Charles Waldheim is the John E. Irving Professor of Landscape Architecture and Director of the Office for Urbanization at the Harvard University Graduate School of Design. He is an American-Canadian architect and urbanist. Waldheim’s research examines the relations between landscape, ecology, and contemporary urbanism. He is author, editor, or co-editor of numerous books on these subjects, and his writing has been published and translated internationally. Waldheim is recipient of the Rome Prize Fellowship from the American Academy in Rome; the Visiting Scholar Research Fellowship at the Study Centre of the Canadian Centre for Architecture; the Cullinan Chair at Rice University; and the Sanders Fellowship at the University of Michigan.
New Investigations in Collective Form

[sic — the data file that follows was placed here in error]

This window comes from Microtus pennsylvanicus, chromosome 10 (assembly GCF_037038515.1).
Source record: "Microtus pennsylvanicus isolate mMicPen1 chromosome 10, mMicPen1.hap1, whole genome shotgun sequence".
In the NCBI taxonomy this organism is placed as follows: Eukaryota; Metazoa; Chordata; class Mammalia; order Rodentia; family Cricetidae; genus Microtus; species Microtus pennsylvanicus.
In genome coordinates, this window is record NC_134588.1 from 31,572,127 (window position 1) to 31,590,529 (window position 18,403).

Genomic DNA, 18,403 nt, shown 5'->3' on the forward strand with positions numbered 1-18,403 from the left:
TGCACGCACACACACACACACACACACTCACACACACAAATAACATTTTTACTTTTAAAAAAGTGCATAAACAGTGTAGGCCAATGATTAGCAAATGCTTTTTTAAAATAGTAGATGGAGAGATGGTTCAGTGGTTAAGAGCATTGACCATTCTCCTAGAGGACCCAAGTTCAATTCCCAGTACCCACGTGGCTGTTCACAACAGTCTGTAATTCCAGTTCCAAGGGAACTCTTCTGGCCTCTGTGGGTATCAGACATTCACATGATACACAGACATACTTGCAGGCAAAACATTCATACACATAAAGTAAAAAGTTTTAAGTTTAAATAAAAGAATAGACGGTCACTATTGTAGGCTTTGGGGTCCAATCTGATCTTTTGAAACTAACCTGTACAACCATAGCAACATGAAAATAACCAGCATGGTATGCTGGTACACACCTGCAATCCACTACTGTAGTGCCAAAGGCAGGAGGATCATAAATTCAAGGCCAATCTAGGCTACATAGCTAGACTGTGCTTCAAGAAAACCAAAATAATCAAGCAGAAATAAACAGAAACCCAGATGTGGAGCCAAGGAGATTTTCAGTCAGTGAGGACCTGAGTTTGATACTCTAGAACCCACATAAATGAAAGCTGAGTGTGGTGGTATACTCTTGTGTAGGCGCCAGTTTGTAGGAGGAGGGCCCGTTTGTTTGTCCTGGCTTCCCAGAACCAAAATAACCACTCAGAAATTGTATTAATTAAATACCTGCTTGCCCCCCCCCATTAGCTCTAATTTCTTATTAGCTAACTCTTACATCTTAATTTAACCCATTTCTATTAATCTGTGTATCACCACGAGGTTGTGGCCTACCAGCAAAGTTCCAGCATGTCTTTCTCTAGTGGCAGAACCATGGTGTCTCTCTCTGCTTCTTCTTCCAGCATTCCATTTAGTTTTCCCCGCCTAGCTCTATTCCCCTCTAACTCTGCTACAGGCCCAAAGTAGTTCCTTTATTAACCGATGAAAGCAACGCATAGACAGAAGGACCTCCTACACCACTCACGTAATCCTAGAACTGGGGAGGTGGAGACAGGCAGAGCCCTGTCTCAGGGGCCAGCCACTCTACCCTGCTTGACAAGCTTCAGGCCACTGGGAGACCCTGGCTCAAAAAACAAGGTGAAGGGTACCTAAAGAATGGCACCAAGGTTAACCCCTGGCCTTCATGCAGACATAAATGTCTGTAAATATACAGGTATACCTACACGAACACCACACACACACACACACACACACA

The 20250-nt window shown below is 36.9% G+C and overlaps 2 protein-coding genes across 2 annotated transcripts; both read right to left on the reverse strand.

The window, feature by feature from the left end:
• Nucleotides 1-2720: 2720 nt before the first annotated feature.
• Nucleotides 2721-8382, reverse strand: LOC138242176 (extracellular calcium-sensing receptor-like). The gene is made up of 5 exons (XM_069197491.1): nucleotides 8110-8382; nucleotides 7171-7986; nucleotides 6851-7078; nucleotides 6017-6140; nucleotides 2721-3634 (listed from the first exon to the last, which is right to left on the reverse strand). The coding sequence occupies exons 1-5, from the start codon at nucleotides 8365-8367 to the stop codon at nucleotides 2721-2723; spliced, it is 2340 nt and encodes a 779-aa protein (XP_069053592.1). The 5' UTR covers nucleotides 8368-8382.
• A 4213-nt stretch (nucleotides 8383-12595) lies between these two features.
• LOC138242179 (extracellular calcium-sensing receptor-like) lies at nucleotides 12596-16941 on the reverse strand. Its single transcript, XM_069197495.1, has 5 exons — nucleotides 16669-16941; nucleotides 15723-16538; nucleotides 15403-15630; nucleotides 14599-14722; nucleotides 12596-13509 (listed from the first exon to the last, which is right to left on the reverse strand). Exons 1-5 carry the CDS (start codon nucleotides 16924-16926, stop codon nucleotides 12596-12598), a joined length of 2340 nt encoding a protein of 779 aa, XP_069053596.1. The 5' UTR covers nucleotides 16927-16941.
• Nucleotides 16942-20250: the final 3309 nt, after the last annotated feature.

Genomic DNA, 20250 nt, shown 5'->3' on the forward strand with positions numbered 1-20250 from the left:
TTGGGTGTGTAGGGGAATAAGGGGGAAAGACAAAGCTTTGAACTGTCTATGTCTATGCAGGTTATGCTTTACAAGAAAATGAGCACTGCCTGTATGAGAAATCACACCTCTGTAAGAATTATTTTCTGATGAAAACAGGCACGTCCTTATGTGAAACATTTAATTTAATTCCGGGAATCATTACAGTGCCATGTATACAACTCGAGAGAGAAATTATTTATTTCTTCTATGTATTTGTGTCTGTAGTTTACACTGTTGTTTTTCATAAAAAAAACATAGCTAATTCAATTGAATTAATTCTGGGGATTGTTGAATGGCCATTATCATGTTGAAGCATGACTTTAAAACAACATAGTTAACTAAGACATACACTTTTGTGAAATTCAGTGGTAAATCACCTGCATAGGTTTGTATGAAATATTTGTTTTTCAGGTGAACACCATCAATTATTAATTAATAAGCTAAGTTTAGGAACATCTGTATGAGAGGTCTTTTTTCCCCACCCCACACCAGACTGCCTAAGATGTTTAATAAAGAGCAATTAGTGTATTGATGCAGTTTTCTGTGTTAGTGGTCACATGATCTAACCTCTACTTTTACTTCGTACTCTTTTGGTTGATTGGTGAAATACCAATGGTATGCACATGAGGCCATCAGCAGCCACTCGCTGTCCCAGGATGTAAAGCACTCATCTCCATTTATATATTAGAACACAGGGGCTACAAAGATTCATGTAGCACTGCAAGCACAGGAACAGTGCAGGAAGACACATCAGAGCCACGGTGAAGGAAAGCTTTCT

The Open Workshop Albert Pope, Charles Waldheim, Clare Lyster, Jenny Odell, Keith Krumwiede, Neeraj Bhatia, Peggy Deamer, Pier Vittorio Aureli, Rafi Segal New Investigations in Collective Form presents a group of design experiments by the design-research office The Open Workshop, that test how architecture can empower the diverse voices that make up the public realm and the environments in which they exist. Today, society continues to face urban challenges—from economic inequality to a progressively fragile natural environment—that, in order to be addressed, require us to come together in a moment when what we collectively value is increasingly difficult to locate. Organized into five themes for producing collectivity—Frameworks, Articulated Surfaces, the Living Archive, Re-Wiring States, and Commoning—the projects straddle the fine line between the individual and collective, informal and formal, choice and control, impermanent and permanent. Living Archives and Rewiring States are time-based approaches; Commoning is an organizational and programmatic technique; while Articulated Surfaces and Frameworks are form-based. Living Archives insert the